Inn on the Lake May 2015
|The path looked familiar as
Ken weaved his way to Warners Lake and found a
parking spot in the crowded lot of Maple Inn on the Lake,
a site last visited by DP8 in March 2003 when it was the
Scholz-Zwicklbauer Hofbrau (Karnes pick #2).
MIL is quite a throwbackfrom interior, ambience, menu.
The menu, filling both sides of a large laminated sheet, provides something for everyone, from pizza, Italian cuisine, good ole American deep fried appetizers, a range of salads, and a spread of the basic American favorites.
Six of us must have been Hofbrau-nostalgic, ordering either the Wiener Schnitzel or the Sauerbraten, both accompanied by potato pancakes, red cabbage and applesauce. It must have been the potato pancakes that stole our attention, and most of us agreed the pancakes were as good as we had hoped. It was good comfort food. (DT, DT, DK, LP, RB, KeM)
Chay ordered the Cajun shrimp alfredopenne pasta in the obligatory sauce, with a bit of mushrooms, red peppers, and tomatoes. Good, even if there might have been more shrimp.
And Kriss ordered the sirloin steak, sided by a baked potato, also to her satisfaction.
One of the throwbacks was the inclusion of salad bar with the entrées. Although some restaurants still promote a salad bar, this salad bar might have been the same type as the one we had a dozen years ago, or forty years ago. Two greens, a jug of sliced onions, some green peppers, croutons, and a couple other items. And there was the choice of meatball minestrone soup, good enough.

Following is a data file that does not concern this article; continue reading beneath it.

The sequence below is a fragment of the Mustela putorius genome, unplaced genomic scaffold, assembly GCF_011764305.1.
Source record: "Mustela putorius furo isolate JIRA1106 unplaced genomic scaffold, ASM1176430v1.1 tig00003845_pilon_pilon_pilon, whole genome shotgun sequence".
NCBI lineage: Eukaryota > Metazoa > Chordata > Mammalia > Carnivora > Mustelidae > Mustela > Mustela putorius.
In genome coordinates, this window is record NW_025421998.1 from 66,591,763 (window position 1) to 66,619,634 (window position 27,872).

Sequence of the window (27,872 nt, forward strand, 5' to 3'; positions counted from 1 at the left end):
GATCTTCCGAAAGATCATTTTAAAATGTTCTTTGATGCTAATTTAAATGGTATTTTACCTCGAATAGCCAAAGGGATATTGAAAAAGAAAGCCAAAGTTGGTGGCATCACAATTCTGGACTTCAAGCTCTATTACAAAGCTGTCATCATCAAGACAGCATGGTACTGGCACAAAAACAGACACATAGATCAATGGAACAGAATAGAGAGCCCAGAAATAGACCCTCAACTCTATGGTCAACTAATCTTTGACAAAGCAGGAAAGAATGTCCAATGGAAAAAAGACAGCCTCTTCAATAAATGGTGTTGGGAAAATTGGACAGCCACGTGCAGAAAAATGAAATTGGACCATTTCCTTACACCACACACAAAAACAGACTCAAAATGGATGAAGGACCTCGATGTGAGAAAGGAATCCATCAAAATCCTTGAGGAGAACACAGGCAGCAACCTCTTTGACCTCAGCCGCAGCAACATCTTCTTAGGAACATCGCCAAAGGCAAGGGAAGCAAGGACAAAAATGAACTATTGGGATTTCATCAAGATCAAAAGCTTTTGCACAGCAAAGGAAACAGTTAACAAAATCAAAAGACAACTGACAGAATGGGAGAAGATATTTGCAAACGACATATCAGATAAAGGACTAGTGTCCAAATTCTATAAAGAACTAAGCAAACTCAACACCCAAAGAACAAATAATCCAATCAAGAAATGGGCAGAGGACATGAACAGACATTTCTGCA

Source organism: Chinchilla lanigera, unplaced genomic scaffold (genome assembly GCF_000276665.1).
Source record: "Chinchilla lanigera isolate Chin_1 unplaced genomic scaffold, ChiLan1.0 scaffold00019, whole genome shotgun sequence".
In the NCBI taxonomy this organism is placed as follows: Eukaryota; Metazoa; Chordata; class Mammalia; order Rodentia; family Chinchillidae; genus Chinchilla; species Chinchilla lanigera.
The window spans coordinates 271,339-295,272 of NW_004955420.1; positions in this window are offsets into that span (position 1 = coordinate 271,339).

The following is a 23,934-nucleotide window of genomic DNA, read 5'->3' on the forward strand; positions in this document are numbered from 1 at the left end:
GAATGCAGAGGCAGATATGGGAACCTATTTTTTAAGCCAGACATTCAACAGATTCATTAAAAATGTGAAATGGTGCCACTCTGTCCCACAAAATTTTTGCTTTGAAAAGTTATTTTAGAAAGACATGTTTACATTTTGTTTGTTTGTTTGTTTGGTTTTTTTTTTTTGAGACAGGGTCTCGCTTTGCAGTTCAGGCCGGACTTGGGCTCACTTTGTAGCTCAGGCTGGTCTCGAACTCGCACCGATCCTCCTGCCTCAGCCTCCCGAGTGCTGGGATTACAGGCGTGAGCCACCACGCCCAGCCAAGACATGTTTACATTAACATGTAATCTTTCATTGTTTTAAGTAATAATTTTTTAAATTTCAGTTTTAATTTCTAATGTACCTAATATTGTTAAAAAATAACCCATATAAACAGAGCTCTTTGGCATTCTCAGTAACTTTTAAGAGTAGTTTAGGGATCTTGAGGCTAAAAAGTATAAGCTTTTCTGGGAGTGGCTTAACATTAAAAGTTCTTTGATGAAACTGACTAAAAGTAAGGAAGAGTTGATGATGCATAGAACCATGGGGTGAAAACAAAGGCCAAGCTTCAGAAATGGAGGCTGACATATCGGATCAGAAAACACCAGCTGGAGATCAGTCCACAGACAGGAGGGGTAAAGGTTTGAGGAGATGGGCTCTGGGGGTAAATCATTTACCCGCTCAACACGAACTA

Service was, well, earnest and sincere. We kept trying to figure out if there were too few servers for the crowd this evening. It took gads of time for the courses to arrive, and we almost had to intrude ourselves to ask for water, for refills, for coffee, for everything. After a while, we felt we were hunting down our server, and even Don declined dessert, afraid of how much longer dinner would take if a dessert order was placed. So, for a rare happenstance, with no one else seeming to want to wait, no desserts for a dp8 event. One dinner appeared to be forgotten and arrived late, and then our bill at the end charged nine dinners.
The drink order consisted of two beers, two sodas, and four wine glasses for the two bottles of Malbec. A bottle price of $18 for a $10 bottle is one of the smallest mark-ups we have encountered.
The star of the show is the wall of windows facing Warners Lake, a pleasant view of lapping waves pushed by the evenings south wind. Near dark, a wave of rain approached and then engulfed the view. I would go back just to sit on the deck on a comfortable afternoon.
Ambience is 1960s knotty-pine. Our
room was a cavernous 80 x 40, with pine
floors, knotty pine siding, with a soundproof board
sloping roof of ten feet before the soundproof board
spans the remaining thirty feet of ceiling. Sturdy
looking curved-end beams stretch the same distance. Five
wagon wheels, each with five globes provide the lighting
for the center of the room, while recessed lighting hides
behind knotty pine scalloped-edge trim.
The final bill came to $63 per couple, a nice value for comfort food and pleasant setting. All of us would return, perhaps hoping for faster service next time.
The evening had started at the
Monteverd home, and with Lynda and Ross joining us.